After the crackdown on student protesters in Beijing’s Tiananmen Square 30 years ago, many Chinese students studying in the U.S. were fearful of returning home as authorities continued to arrest supporters of the uprising.

Jian Tang, a graduate student at the University of Wisconsin, described to the New York Times in January 1990 what he believed his fate would be if he was forced to go back to China: “A labor camp, perhaps. Or imprisonment. Or execution.” At least one, protest leader Shen Tong, was arrested and spent two months in prison after moving back to Beijing from Boston University.

Arfat Erkin, a Chinese student who came to the U.S. to study economics in 2015, has a similar response today when asked what would happen to him if he went back home. “If I’m lucky, I will be sentenced to prison or sent to the camp –– if I’m lucky. If I’m not lucky, I think I will just disappear without any information,” he tells TIME.

Read the full story at https://time.com,  May 31, 2019


US Officials Step up Calls for End to China’s Uyghur Internment Camps

“We do worry about the effects these will have on regional security and potential for radicalization. Treating people this way can certainly lead to those outcomes,” said Assistant Secretary of Defense for Indo-Pacific Security Affairs Randall Schriver.

“The Chinese government’s rampant abuse of the human rights and religious freedoms of Uyghurs, ethnic Kazakhs, and other Muslim minorities in Xinjiang is an urgent issue impacting the broader region,” said David Ranz, acting deputy assistant secretary for South and Central Asian Affairs.

New Jersey Republican Rep. Chris Smith, one of the sponsors of the Magnitsky drive, tweeted that “it is time the UN stepped up and recognize this genocide […] there needs to be an outpouring of support & sympathy for the Uyghur people.”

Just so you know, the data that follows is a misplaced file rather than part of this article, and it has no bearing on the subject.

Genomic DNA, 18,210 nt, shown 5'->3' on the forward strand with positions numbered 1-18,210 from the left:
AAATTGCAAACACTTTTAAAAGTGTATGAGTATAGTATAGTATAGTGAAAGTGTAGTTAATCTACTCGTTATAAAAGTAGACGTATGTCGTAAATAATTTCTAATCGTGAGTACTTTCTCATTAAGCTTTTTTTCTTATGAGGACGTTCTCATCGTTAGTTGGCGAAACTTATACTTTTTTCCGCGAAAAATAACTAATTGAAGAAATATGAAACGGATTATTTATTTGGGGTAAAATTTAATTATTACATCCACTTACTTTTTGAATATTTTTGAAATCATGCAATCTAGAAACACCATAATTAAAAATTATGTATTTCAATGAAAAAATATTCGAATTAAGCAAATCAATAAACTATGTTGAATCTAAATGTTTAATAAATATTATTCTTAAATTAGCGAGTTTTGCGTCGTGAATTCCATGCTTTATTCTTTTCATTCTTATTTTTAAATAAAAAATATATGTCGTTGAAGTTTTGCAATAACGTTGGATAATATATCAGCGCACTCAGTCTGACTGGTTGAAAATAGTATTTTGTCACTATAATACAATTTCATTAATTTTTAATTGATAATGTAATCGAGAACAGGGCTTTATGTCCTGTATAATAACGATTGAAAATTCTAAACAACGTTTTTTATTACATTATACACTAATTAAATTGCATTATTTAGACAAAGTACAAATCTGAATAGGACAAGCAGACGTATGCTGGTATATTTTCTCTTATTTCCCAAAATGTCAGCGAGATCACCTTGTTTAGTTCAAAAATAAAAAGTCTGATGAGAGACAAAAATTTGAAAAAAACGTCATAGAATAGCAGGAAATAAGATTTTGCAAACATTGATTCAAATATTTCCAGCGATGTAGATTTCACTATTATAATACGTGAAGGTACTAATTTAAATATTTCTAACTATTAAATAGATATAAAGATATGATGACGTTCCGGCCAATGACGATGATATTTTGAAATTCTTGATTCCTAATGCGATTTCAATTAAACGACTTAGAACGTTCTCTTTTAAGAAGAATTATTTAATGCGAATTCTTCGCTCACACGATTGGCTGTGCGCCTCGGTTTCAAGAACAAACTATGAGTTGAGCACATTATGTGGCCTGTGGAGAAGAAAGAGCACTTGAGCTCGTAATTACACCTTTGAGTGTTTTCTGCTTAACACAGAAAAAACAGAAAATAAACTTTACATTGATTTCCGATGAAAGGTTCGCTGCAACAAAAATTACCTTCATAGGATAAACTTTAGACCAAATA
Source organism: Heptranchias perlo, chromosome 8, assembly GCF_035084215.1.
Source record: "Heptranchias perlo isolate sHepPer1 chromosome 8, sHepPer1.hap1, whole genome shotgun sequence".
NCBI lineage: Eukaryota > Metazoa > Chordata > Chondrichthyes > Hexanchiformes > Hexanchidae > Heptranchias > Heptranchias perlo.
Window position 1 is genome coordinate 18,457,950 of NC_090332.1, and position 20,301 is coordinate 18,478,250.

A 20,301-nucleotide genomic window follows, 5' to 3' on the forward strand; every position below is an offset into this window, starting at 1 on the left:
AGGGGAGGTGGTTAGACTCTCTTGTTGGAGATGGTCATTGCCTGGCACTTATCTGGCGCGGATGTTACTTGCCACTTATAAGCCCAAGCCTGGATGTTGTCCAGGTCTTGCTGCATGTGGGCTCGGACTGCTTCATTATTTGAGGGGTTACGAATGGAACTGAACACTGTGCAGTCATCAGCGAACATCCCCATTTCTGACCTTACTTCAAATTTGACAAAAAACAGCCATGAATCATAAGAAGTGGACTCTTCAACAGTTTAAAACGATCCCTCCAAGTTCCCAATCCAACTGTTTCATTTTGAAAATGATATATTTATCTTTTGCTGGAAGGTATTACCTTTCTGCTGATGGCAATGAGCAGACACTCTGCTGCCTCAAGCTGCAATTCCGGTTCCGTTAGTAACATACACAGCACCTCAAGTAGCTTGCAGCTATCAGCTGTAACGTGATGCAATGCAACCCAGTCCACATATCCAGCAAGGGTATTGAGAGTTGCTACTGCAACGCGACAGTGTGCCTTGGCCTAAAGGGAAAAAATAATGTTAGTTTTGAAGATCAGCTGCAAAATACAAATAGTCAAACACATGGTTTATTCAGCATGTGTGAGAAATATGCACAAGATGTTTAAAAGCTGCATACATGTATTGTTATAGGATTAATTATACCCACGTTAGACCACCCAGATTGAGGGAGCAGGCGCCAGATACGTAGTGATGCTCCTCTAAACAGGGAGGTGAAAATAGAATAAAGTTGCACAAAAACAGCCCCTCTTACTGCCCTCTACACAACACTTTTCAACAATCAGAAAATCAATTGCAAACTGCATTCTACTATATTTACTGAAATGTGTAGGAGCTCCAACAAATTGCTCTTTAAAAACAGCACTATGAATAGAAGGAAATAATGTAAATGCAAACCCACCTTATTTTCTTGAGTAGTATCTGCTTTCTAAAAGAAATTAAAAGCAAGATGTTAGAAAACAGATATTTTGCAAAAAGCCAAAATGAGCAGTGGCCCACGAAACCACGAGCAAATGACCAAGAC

Read the full story at https://www.rfa.org,  June 6, 2019


Xinjiang (aka East Turkistan) Camp Whistle-blower Sauytbay Seeks Asylum Elsewhere

Sairagul Sauytbay, an ethnic Kazakh Chinese woman who blew the whistle last year on the Chinese government’s massive internment camps in Xinjiang, has reportedly left Kazakhstan. According to Sauytbay’s lawyer, Aiman Umarova, Sauytbay and her family left for Sweden on June 3.

Sauytbay came into the international spotlight last summer. In late May 2018, she’d been arrested at Beijing’s behest after crossing illegally into Kazakhstan, where her husband and two children have citizenship. In damning testimony last July,  Sauytbay explained that she had been working in “what is called in China a political camp” since the beginning of 2018. “In fact, it is a prison located in the mountains,” Sauytbay said.

Read the full story at https://thediplomat.com,  June 3, 2019


US praises Kazakhstan over Uighur rights

The United States on Thursday praised Kazakhstan for not turning back Uighurs fleeing neighboring China, which has rounded up an estimated one million people from the mostly Muslim ethnic group.

David Ranz, a US diplomat in charge of Central Asia, pointed to Kazakhstan as an example as he addressed a symposium in Washington on the mounting human rights concerns in the western Chinese region of Xinjiang.

Estimates cited by a UN panel say that more than one million Uighurs have been detained, a massive incarceration that the United States has likened to Nazi Germany’s concentration camps.

Read the full story at https://www.yahoo.com,  June 6, 2019